Every January, gyms see a surge in memberships. Yet attendance typically returns to normal within a few weeks as fitness resolutions get broken. This is great news for the booming fitness industry….as we’ll see. However, the latest figures suggest the number of people getting active is on the rise. Perhaps this year, more of us will achieve that fitter, healthier self.
New Year, New You?
After the indulgences of the festive season, many of us make resolutions to become fitter and healthier in the new year. Indeed, each January, there is a spike in Google searches for gyms and the gyms themselves see footfall rise by up to 40%. Meanwhile Facebook data indicates a 50% boost in check-ins for locations that include the words ‘gym’ or ‘fitness’.
Given this annual trend, gyms should be bursting at the seams. Come January, year round gym-goers brace themselves for ‘gympocalypse’ – the season when all the new ‘resolution-ers’ pile in. Then, mid-month, they breathe a sigh of relief, as attendance plateaus to its usual level.
Today, one in every seven people in the UK is a member of a gym, with memberships exceeding nine million for the first time ever – contributing to a £4.4bn industry. Yet it’s no accident that the annual influx in members doesn’t translate to real attendance; it’s what keeps gyms going.
Taking One for the Team
Gyms are expensive places to run. They are typically placed in convenient locations and have a large footprint due to the need to accommodate equipment, changing rooms, facilities and classrooms. In real estate terms, this pushes the rent up. Furthermore, there’s the cost of the equipment and staff. Many leading branches have capacity for just 300 people at any given time. Given the overheads, that would be a huge cost per head.
Fortunately, gyms can rely on absent members to keep costs down. Statistics show that Brits waste a staggering £558m a year on unused gym memberships – with more than 1 in 10 people saying they don’t step foot inside a gym since buying their memberships in January.
Gym owners count on these unused memberships to break even and make a profit. That’s why they try to push membership numbers far past capacity. Leading American chain Planet Fitness has up to 6,500 members per gym but can only house 5% of its members at once. The absent 95% are effectively subsidising the membership of the regular gym-goers.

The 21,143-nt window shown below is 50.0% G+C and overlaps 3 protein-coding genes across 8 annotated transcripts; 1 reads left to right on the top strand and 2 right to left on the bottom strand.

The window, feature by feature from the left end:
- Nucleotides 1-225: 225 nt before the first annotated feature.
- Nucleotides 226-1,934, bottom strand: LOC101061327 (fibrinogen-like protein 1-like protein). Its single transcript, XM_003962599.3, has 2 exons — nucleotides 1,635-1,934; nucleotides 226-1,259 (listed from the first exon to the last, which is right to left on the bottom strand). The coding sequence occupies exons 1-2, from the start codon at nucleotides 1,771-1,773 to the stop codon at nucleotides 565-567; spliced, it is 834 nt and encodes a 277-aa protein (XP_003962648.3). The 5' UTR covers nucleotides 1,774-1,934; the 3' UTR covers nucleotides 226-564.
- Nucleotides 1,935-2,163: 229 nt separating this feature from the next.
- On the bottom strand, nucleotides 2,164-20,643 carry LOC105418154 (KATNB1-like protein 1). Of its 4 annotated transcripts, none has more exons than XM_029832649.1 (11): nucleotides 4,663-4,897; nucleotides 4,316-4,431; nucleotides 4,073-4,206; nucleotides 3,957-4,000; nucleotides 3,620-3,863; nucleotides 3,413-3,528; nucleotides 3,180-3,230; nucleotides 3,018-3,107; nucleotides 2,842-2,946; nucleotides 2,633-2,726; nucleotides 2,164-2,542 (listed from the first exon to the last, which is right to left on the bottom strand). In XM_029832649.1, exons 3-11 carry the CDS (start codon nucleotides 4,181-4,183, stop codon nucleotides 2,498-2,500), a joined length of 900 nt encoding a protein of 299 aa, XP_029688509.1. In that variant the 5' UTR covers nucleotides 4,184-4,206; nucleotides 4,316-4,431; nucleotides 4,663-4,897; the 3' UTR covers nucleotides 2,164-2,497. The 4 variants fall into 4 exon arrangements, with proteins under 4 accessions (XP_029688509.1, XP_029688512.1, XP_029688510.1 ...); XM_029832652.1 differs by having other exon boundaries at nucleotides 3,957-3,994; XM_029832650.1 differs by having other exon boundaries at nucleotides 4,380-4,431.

Branding Consultant Peter Shankman comments on how gyms count on their absent members:
“They want them to sign up, but they know that after the 15th of January, they won’t see 95% of them again.”
Indeed, it has been suggested that gyms themselves have evolved to target this exact market.
Hitting the Target
Gyms haven’t always looked like they do today. In the past, they were functional spaces. In his autobiography, Arnold Schwarzenegger compares the Gold’s Gyms of the 1970s to ‘dungeons’ – basic spaces with concrete floors and an assortment of weights and equipment. Fast forward 40 years and today’s high-street gyms are much more appealing to the modern consumer: the shop-front machines are treadmills, some offer monthly pizza nights and many have in-house smoothie stands.
Furthermore, casual gym-goers are easy prey to annual payment plans. In contrast to most commodities, when selecting gym memberships many people actually prefer to pay upfront. This is driven by the belief that the financial commitment will make them more likely to get their money’s worth by attending. Despite this noble aim, many still struggle to stick with it.
On Your Marks…
Sport England provides funding and services to help people get involved in sport. In its latest strategy, ‘Towards an Active Nation’, it highlights this common scenario. It identifies the person “with good intentions who struggles to turn their motivations into action”. It goes on to describe how they “might buy trainers or sign up for an event but never turn up” due to “everyday influences like the weather, an unpredictable work pattern or a single missed session”. In its mission to promote fitness through sport, this portion of the population is crucial.
Typically, sport initiatives target those already engaged in physical activity. However, the health benefits associated with a previously sedentary person engaging in up to 100 minutes of activity a week are vastly greater compared with an active person upping their involvement from, for instance, 200 minutes to 300 minutes per week. So, ‘resolution-ers’ have a lot to gain by sticking to their aspirations. The good news is that the number of active people is on the rise.
The latest figures from Sport England’s Active People Survey indicate that 15.97m people over the age of 16 are exercises weekly; a rise of 229,000 in 12 months. Meanwhile, fitness facilities and the number of members using them are growing rapidly. The low cost gym market has continued to be the main driving force behind the fitness growth over the last 12 months. There are now over 500 low cost clubs which account for 15% of the market value and an impressive 35% of membership in the private sector. So, with more people are taking up exercise, your new gym membership could be the start of a brand new you, after all.